In modern service organisations, employees are a key resource because it is they who deal directly with customers, usually on a face-to-face basis. In a fast moving business world, firms need to be able to rely on their human resources to take the initiative to manage ongoing changes. Sodexho’s human resource strategy is therefore concerned with providing its workforce with the capabilities necessary to deliver organic growth. A key part of this strategy involves providing managers with commercial skills. Many of Sodexho’s managers ‘on the ground’ are chefs or cooks. For profit targets to be met, the units that they oversee need to be managed on a commercial basis. A host organisation such as a hospital, naval base, or university provides the space for the commercial operation. The relevant Sodexho manager must then generate turnover and profit from that space.
Until recently, chefs and cooks were specialists only in providing high quality catering coupled with service. Today that is not enough. They need to be able to generate adequate profit, and so must have the necessary commercial skills to manage their units effectively. As a result Sodexho has changed its thinking in a number of areas including:
- Recruitment - Seek out managers/pot-ential managers with the right sorts of qualities for commercial management.
- Training - Provide appropriate training to improve managers’ commercial skills.
Incentives - Create performance incentives: rewards to managers and other employees who achieve profit targets.
- Performance culture - Establish company practices that lead to high levels of commercial performance in addition to profit.
Changing the culture at Sodhexo UK
Like many other large organisations, Sodhexo has adopted a statement of values. This outlines the company’s core beliefs, which strongly reflect those of the founder Pierre Bellon. They emphasise values such as:
- a spirit of service
However, it is important to ensure that these values are evident in the way that all parts of the company function on a day-to-day basis: company culture must move forward. Sodexho UK has therefore set about ensuring that these values are embedded in everyday working, and has set up a detailed two-way communications process with its UK employees. The starting point for this was a 68 question opinion survey sent to 15,000 employees in June 2001. It covered a range of key areas, including:
- communications within the organisation
- employees’ level of job satisfaction
- views on leadership
- the company’s ability to give its employees adequate recognition
- opportunities for growth and development of individuals
- the culture of the organisation.
The Opinion Survey
The Opinion Survey is concerned with making employees feel involved in communication within the organisation and in helping them to feel part of its cultural change. The survey results make it possible to compare attitudes within different parts of the organisation, and also to make comparisons with other organisations where similar attitude surveys have been conducted. In particular, the results provide individual managers with meaningful feedback on their individual area in relation to, for example:
- the style of management, and its appropriateness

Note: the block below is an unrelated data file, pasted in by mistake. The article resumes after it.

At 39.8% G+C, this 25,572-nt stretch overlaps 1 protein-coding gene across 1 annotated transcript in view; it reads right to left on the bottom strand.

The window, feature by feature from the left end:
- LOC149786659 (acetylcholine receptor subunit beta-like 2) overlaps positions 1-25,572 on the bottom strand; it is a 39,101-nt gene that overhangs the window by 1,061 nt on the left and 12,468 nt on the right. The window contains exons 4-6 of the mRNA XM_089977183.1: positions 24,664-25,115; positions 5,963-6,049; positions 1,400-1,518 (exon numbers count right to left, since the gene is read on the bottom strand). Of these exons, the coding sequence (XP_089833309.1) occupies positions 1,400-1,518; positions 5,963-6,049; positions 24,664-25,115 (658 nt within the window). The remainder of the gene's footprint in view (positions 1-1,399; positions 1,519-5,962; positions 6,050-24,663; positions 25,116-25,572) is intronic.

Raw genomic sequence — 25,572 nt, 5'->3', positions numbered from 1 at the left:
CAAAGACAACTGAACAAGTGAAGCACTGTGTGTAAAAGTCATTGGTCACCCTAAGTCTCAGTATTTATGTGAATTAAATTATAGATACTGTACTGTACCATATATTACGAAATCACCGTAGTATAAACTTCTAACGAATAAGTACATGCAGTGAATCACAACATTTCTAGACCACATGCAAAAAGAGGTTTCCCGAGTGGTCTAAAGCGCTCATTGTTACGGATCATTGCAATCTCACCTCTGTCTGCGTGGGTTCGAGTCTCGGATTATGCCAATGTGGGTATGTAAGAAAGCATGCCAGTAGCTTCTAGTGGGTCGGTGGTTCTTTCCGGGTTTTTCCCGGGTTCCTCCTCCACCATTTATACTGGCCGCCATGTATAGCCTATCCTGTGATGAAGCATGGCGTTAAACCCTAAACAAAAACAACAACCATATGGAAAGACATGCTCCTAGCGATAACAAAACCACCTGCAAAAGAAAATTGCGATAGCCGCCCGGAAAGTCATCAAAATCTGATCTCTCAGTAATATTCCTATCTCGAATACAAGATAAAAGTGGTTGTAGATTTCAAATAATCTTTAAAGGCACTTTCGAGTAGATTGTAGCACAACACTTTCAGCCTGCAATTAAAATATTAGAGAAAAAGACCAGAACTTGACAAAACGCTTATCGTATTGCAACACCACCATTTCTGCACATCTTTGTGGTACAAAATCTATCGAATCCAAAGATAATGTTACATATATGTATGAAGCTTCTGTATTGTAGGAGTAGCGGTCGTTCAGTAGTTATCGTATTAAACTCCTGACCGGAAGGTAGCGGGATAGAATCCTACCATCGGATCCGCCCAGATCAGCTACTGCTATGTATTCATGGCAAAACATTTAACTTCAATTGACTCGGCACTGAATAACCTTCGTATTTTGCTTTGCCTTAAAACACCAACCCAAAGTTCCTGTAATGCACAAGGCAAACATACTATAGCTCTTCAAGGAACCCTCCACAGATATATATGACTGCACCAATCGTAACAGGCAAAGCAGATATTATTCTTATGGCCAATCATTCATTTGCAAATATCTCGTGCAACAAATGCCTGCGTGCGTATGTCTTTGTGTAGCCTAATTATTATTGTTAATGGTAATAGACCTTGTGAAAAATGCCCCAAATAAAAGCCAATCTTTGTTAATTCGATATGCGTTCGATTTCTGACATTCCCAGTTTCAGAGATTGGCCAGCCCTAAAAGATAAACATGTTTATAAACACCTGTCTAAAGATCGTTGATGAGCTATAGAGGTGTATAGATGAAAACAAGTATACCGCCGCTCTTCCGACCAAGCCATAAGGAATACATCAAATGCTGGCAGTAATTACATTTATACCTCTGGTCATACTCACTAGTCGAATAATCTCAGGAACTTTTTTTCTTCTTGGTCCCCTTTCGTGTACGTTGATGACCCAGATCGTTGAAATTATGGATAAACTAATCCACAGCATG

- employees’ perception of their own opportunities for personal development and decision making.
This data provides individual managers with a clear indication of how effectively they are promoting company culture as set out in the company’s statement of its values and vision. Managers find out how their style of management is viewed eg are they seen as autocratic (keen to tell others what to do) or as engaging and enabling (keen to encourage others to contribute ideas and to take on key tasks)?
Sodexho firmly believes that in the modern business world, while it is important to give clear direction in the workplace it is also vital to encourage participation in order to win employees’ effort, commitment and loyalty. The company’s next step will be to develop targets related to key indicators from the Opinion Survey, such as: recognition; communication; leadership - and conduct the survey again in 15 months to see whether performance has improved.
Today more than ever ‘human capital’ lies at the heart of successful organisations, particularly in service industries that involve regular personal contact with customers. High calibre employees are greatly in demand and employers must learn how to recruit and retain them.
Sodexho managers need to possess or acquire not only the skills to develop high quality catering and other services, but also the business knowledge to manage a competitive business unit. They also need to develop the right sort of interpersonal skills to manage, motivate, and give responsibility to their team of trusted individuals.
Sodexho has set out to deliver its tough financial objectives by transforming the way its key personnel manage the various components of the business. By developing a more extensive communication framework with employees, and by encouraging managers to improve their inter-personal management skills, Sodexho believes that it can produce the looked-for improvements in company performance. The next step will be to test employee attitudes again, a year or so from now, to check that ongoing improvement is indeed taking place. These are the front line leaders.
Sodexho | Delivering business objectives - staff development